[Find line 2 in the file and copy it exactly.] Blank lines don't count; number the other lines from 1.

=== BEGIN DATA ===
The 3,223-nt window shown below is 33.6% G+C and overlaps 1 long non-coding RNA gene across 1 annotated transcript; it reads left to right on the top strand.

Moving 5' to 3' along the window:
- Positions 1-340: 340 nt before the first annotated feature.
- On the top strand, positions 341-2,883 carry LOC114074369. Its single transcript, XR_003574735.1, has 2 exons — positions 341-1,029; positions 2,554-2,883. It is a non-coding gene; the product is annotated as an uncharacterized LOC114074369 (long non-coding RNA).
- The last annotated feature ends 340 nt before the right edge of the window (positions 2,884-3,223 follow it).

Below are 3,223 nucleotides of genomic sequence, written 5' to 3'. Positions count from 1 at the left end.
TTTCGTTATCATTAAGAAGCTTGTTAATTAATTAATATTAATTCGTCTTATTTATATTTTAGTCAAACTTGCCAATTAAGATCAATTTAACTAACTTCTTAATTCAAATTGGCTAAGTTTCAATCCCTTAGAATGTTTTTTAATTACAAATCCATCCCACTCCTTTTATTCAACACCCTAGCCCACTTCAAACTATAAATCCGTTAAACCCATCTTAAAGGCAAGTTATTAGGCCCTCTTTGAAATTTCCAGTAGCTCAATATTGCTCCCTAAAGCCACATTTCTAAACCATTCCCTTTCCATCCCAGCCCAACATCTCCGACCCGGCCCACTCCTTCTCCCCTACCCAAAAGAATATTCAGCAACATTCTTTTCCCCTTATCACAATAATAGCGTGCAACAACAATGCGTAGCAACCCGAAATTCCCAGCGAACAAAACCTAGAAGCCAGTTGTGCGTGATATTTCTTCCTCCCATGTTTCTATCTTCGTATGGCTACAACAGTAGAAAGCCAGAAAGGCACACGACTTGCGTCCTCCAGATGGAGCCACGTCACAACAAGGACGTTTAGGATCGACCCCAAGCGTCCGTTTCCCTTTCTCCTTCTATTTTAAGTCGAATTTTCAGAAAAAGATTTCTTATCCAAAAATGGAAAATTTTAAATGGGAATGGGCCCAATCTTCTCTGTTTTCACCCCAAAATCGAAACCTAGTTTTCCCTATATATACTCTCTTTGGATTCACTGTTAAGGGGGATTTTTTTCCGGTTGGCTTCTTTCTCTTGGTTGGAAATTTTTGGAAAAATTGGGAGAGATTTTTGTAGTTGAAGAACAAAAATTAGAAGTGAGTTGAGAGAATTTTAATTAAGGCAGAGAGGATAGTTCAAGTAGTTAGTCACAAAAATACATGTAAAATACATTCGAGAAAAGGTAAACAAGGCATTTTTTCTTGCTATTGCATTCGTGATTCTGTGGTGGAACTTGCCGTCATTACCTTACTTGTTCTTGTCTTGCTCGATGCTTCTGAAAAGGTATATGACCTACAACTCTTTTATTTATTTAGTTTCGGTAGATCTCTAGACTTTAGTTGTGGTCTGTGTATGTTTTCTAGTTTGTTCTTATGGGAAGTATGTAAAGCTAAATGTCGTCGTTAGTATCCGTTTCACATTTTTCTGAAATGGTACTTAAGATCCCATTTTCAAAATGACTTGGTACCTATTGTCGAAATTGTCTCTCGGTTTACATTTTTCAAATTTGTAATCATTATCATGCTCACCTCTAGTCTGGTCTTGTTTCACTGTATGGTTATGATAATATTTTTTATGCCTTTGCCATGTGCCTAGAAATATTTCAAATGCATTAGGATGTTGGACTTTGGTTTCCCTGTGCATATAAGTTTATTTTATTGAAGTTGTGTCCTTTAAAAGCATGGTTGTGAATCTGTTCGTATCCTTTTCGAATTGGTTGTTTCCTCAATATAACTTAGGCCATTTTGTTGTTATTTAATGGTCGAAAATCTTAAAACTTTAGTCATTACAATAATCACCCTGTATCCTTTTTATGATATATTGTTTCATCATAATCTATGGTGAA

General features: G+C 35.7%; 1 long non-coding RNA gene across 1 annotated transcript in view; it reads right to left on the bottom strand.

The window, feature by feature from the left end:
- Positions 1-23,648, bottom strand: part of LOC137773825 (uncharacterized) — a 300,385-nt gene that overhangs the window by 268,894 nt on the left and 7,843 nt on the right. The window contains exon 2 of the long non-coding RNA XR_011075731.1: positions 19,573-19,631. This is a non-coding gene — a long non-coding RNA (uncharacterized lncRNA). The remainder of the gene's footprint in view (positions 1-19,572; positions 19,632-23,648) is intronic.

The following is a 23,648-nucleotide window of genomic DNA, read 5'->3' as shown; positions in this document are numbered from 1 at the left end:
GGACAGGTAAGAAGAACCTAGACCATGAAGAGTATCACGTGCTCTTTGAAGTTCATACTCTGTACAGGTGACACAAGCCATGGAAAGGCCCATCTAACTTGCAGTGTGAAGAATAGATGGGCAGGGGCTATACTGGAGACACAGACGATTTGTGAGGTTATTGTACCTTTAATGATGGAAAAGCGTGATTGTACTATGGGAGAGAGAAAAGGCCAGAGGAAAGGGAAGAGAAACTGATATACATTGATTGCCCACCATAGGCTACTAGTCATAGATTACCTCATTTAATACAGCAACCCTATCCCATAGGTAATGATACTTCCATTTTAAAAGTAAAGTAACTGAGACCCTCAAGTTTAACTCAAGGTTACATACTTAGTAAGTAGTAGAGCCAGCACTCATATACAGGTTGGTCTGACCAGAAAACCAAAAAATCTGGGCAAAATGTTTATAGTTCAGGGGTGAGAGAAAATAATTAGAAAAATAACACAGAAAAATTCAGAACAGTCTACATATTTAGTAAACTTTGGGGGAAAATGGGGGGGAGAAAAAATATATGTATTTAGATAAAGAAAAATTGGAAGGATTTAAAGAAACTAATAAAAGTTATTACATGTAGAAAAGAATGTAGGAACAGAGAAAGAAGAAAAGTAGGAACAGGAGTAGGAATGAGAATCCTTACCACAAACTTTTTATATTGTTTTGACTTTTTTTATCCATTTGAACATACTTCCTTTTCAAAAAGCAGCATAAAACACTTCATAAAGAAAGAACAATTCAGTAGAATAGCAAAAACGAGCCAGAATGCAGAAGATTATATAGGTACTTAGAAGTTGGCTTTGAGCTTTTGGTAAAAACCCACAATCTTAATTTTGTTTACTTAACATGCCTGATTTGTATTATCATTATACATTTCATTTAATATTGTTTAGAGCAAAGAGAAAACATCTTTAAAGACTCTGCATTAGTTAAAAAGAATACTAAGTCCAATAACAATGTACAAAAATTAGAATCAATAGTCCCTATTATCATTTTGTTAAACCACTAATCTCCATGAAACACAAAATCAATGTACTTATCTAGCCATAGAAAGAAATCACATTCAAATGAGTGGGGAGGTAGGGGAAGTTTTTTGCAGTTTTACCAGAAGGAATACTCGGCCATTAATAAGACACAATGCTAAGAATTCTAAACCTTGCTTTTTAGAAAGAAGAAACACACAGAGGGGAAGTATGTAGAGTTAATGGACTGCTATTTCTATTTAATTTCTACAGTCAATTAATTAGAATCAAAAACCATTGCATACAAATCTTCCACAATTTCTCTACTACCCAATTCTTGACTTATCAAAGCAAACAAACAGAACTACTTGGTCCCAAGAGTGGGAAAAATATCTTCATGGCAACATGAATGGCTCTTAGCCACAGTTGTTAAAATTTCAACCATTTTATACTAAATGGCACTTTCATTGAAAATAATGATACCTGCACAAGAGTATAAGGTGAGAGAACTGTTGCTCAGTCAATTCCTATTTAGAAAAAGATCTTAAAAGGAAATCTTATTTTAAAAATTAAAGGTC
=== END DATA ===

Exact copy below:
Moving 5' to 3' along the window: